The board he was attached to was suspended in the center of the room. He was completely naked, with leather straps buckled tightly around his wrists. He couldn't see down to his balls, no matter how hard he craned his neck, but he could feel them clamped into place with cold steel. “If only I had quit my job.” Dave thought, ruefully.

He called out wildly for help, screaming with utter desperation, but help was not forthcoming. Instead, he heard the doctor's voice from somewhere behind him, “Say now, quiet down there son, there's no point in making a ruckus. No one can hear you. Why, I doubt the hospital administrators are even aware this place exists.”

Dave kept yelling, “Oh Christ, you sick motherfucker! What the fuck is wrong with you? I'm going to stomp your fucking guts ou...AAAAaaaarrrrrrrgggggghhhh!!!” A jolt of electricity shot through his balls and radiated up through his entire body. It lasted for only a few seconds, but was blindingly painful, leaving him sweating and gasping for breath. “Keep it down, I said. How can I calibrate this machinery with you carrying on like that? I'll be with you in a second.”

There were some clanking sounds, accompanied by the occasional muffled curse, then the doctor walked into view, pushing a medical cabinet that had an assortment of scalpels and other implements arranged on top. “Oh, please just let me go.” begged Dave, hopelessly.

“No son, I'm afraid that isn't going to be possible. Now, this probably seems like a disturbing situation you're in right now, but I want you to understand that you're about to be part of something big. You should be excited to be involved.”

“I should be excited to be tortured by a lunatic?”

“No need to get nasty there, fella'. I assure you, I'm perfectly sane from a clinical perspective. I know you're in a stressful position, but you are about to take part in history.” said the doctor, as he picked up one of his more gruesome looking tools and started walking towards Dave. “There is a crossroads, Drunk Dave, where science intersects with magick, and the two coalesce to create something greater than the sum of the parts. You're strapped directly into the fulcrum of that intersection.” The doctor applied the bizarre contraption to Dave's long suffering balls, causing excruciating pain.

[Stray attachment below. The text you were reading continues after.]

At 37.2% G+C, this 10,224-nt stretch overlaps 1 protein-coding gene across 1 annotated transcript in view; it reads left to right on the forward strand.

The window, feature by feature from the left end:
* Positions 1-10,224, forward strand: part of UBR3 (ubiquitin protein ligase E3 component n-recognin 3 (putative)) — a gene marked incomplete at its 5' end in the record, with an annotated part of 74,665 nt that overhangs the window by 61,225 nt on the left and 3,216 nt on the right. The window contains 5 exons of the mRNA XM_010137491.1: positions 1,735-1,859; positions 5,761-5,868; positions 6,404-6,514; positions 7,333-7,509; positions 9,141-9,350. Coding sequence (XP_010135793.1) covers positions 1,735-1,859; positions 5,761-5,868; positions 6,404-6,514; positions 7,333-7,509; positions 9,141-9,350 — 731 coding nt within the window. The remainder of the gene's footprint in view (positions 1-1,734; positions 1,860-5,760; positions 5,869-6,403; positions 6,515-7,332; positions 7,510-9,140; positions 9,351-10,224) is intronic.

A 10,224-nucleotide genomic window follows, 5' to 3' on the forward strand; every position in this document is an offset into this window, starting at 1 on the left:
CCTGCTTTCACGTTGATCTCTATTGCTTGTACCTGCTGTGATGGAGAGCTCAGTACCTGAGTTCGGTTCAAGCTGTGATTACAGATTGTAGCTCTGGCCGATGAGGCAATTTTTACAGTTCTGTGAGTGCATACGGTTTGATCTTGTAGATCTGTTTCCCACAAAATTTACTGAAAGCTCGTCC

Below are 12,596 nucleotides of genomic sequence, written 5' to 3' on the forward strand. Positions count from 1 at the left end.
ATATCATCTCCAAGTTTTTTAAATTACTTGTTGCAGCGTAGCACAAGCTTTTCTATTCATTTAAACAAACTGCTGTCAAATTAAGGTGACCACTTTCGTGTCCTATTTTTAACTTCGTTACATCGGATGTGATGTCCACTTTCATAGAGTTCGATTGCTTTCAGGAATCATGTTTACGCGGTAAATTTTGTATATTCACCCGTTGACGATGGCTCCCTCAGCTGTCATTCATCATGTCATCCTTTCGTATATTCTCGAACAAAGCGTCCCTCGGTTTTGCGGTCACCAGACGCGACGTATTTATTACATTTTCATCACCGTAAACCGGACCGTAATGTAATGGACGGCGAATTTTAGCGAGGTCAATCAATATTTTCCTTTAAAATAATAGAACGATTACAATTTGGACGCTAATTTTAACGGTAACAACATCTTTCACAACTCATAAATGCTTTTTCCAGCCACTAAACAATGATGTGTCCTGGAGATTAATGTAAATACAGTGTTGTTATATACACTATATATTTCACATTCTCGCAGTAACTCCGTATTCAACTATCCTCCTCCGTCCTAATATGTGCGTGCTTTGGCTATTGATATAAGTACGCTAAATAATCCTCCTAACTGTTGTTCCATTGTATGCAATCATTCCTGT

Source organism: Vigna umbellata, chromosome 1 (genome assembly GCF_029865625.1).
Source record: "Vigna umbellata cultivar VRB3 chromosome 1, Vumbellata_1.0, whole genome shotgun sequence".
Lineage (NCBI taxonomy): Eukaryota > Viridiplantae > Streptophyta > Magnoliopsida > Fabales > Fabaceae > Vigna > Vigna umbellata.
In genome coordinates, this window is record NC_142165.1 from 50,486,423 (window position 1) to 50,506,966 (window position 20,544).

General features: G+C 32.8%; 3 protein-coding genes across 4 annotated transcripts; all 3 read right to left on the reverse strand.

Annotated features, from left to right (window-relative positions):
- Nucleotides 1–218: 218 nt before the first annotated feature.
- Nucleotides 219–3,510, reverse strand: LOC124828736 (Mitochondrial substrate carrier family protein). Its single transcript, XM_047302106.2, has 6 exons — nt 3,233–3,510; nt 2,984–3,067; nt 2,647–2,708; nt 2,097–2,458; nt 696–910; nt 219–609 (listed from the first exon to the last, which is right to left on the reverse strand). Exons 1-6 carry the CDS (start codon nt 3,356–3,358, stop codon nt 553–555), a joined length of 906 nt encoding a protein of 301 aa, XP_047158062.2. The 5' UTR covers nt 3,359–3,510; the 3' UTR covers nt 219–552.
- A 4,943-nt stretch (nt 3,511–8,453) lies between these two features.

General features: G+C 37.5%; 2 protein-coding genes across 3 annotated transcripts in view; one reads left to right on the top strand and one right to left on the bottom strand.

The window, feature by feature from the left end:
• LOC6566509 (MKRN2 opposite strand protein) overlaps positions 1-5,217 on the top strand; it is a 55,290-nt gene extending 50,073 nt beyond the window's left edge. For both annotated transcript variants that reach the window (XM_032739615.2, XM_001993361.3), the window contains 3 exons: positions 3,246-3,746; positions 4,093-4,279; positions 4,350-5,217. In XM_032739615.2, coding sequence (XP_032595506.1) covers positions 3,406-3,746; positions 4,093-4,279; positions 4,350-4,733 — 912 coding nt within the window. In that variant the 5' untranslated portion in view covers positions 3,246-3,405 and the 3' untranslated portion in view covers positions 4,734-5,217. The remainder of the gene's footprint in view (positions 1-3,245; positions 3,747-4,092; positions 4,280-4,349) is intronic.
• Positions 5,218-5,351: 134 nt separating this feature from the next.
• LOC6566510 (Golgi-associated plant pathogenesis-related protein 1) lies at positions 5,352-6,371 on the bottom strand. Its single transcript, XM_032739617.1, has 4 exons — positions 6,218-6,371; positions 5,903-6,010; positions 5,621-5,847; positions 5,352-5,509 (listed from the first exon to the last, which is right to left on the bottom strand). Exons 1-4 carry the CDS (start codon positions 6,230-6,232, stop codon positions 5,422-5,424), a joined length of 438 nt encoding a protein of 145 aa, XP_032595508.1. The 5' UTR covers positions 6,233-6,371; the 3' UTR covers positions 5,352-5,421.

“Do you know what a homunculus is, Dave?”

“AAArrrrrggghhhhhhhh! Ahhhhhhhhhhhhhh!!! Christ Jesus, mercy!”

“A homunculus is a magickal being called to this Earth through esoteric means. It was thought by the ancient alchemists that one must be gestated in the womb of a dead horse, but there's actually a much quicker way of going about it. The key is in your balls, Dave. I've spent years researching the rituals and building my secret lab, but I've needed a subject to bring my studies to fruition. When you walked in here tonight, on the eve of Allhalowtide, I knew that I had finally found that subject. Life force energy flows freely through your balls Dave, and I will use them to summon the Anti-Christ and foster a new age of Babylon. Hahahahaha!”